Geneva nuclear accord gains important achievement of verification

Access granted to IAEA will give immediate indication of seriousness with which Tehran takes the deal, says proliferation expert.

Iran's Arak heavy water reactor 370 (photo credit: REUTERS)
Iran's Arak heavy water reactor 370
(photo credit: REUTERS)
The nuclear agreement signed with Iran provides for a major increase in the monitoring capabilities for the UN nuclear watchdog, allowing inspectors to conduct daily visits and unannounced inspections at the Islamic Republic’s most sensitive nuclear sites, according to nuclear proliferation experts.
“Verification is extremely important and perhaps the most important gain achieved” in the negotiations, said Hebrew University of Jerusalem Prof. Shlomo Aronson, who studies nuclear proliferation in the Middle East.
The access granted to the International Atomic Energy Agency will give an immediate indication about the seriousness with which Tehran takes the agreement, Aronson said.
“The actual implementation of this clause of the agreement depends on the next report that we should receive from Vienna from the IAEA, and they have their own, let’s say, experience with Iran cheating,” Aronson added.
Because of those provisions, Iran will have a hard time concealing its activities at established nuclear facilities, said Meir Litvak, the director of the Alliance Center for Iranian studies at Tel Aviv University.
But, he said, “if they have someplace [else] that the world doesn’t know about, that’s a different story.”
Iran’s previous efforts to conceal elements of its nuclear program make the IAEA part of the agreement all the more critical. In the agreement, inspectors are granted daily access to the Natanz and Fordow facilities.
Iran agreed to provide detailed information about the design of the Arak heavy water reactor, which observers fear could be used to develop plutonium for use in nuclear weapons.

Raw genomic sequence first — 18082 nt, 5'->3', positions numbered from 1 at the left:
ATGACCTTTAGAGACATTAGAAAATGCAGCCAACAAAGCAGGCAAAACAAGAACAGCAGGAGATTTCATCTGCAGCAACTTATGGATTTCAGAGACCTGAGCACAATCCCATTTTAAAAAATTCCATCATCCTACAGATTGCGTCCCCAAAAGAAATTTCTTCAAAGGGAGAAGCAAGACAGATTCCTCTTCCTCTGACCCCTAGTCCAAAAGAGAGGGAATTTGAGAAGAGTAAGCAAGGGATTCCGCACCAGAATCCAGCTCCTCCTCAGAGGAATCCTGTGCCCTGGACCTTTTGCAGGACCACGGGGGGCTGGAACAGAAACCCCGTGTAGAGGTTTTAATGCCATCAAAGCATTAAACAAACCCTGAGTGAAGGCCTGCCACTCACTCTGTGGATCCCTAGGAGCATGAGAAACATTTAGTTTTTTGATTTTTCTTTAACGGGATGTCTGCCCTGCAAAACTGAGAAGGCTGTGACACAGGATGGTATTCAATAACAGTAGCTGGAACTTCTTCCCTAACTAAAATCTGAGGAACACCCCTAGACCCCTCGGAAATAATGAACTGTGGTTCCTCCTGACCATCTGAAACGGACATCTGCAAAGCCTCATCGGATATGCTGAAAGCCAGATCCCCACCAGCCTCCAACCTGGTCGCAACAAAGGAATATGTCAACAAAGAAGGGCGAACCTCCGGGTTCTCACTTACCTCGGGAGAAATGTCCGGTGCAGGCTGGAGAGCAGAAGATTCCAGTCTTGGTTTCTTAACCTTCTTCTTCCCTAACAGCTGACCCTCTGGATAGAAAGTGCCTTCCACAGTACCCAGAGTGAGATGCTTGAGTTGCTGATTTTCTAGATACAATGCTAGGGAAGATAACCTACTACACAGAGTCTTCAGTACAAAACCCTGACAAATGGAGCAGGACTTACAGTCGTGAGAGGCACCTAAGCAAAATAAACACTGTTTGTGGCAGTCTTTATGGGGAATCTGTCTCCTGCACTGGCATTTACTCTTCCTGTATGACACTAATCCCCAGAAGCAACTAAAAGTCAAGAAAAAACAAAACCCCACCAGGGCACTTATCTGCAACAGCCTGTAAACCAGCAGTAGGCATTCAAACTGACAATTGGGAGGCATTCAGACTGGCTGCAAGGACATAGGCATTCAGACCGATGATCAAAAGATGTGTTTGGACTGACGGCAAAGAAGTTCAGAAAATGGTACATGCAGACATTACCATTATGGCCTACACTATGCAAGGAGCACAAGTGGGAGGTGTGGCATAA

“The kinds of information that the deal requires Iran to provide the IAEA... is a level of the information which the Iranians, since 2008, have not been willing to provide. The repeated requests by the IAEA to get this information, to allow the IAEA to comprehend the program... were rejected by Iran,” said Mark Hibbs, a senior associate at the Carnegie Endowment for International Peace’s Nuclear Policy Program.
“The biggest question mark for me in this entire deal is whether the Iranians will be able to deliver on their commitment to the IAEA,” he added.
The two other main aspects on the Iran side regard limits on the enrichment of uranium and a freeze on construction at the Arak reactor.
The stoppage at the Arak site is a victory from the Israeli point of view, said Uzi Even, professor emeritus at Tel Aviv University, who was involved in Israel’s nuclear research.
“That puts on hold what I consider the major threat to Israel,” he said, observing that plutonium from an active Arak facility could be more quickly installed into a missile, than a uranium effort.
On the other hand, Suzanne Maloney, a senior fellow at the Saban Center for Middle East Policy at The Brookings Institution in Washington, said the Arak freeze is “not insignificant, but I think it perhaps took on outsize importance.”
She said she doubted Iran could have finished construction on its own.